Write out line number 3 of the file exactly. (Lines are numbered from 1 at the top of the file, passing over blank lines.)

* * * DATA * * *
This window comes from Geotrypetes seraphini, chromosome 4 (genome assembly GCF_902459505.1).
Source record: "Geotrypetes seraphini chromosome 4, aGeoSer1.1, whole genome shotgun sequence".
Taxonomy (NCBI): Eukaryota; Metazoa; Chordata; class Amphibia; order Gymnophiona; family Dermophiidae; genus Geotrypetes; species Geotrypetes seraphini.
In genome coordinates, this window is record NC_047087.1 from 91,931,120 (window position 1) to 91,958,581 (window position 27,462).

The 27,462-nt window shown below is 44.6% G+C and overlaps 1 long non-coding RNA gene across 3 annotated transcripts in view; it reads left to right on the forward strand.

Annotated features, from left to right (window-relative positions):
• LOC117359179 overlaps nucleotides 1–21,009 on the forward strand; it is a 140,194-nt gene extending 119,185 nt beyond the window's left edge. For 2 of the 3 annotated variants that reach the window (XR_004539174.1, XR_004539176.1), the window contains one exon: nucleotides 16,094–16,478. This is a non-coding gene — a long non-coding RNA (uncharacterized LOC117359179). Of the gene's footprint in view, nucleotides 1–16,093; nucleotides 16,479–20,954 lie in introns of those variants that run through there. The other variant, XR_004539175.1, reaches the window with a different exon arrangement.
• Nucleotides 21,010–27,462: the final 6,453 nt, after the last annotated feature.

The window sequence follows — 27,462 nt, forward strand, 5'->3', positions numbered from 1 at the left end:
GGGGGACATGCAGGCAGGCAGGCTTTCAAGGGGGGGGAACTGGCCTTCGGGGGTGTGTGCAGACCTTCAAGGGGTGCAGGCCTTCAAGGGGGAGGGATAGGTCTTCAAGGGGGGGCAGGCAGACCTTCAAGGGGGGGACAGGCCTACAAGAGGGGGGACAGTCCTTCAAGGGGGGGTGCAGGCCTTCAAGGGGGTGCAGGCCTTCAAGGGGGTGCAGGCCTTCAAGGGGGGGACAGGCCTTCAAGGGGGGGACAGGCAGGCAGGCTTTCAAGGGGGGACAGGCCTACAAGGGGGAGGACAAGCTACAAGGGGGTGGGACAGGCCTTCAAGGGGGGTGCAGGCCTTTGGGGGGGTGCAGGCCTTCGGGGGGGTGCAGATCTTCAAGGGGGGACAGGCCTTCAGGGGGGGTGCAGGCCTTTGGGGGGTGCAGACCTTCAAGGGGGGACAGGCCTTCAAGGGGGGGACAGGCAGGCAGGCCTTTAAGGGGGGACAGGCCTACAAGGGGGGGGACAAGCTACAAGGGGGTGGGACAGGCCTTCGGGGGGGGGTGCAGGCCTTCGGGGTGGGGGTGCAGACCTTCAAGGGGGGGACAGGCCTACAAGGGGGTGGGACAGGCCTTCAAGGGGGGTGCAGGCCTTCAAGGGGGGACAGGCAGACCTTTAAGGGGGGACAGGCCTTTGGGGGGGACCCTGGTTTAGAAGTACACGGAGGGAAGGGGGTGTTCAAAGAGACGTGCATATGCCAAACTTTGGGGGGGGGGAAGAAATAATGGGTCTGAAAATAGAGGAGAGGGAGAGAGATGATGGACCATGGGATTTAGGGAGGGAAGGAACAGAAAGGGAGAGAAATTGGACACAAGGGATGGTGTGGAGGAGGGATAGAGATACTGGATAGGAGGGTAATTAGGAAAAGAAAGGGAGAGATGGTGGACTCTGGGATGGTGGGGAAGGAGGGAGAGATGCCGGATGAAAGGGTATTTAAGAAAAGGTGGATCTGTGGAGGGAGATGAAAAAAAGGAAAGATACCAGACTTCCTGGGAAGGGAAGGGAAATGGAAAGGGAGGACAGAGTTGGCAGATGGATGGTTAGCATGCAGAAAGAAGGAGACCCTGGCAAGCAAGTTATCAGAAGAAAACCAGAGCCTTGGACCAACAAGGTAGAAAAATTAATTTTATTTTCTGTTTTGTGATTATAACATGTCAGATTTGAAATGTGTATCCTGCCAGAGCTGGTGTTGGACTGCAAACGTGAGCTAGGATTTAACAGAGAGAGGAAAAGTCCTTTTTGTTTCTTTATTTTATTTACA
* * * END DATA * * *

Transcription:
Taxonomy (NCBI): Eukaryota; Metazoa; Chordata; class Amphibia; order Gymnophiona; family Dermophiidae; genus Geotrypetes; species Geotrypetes seraphini.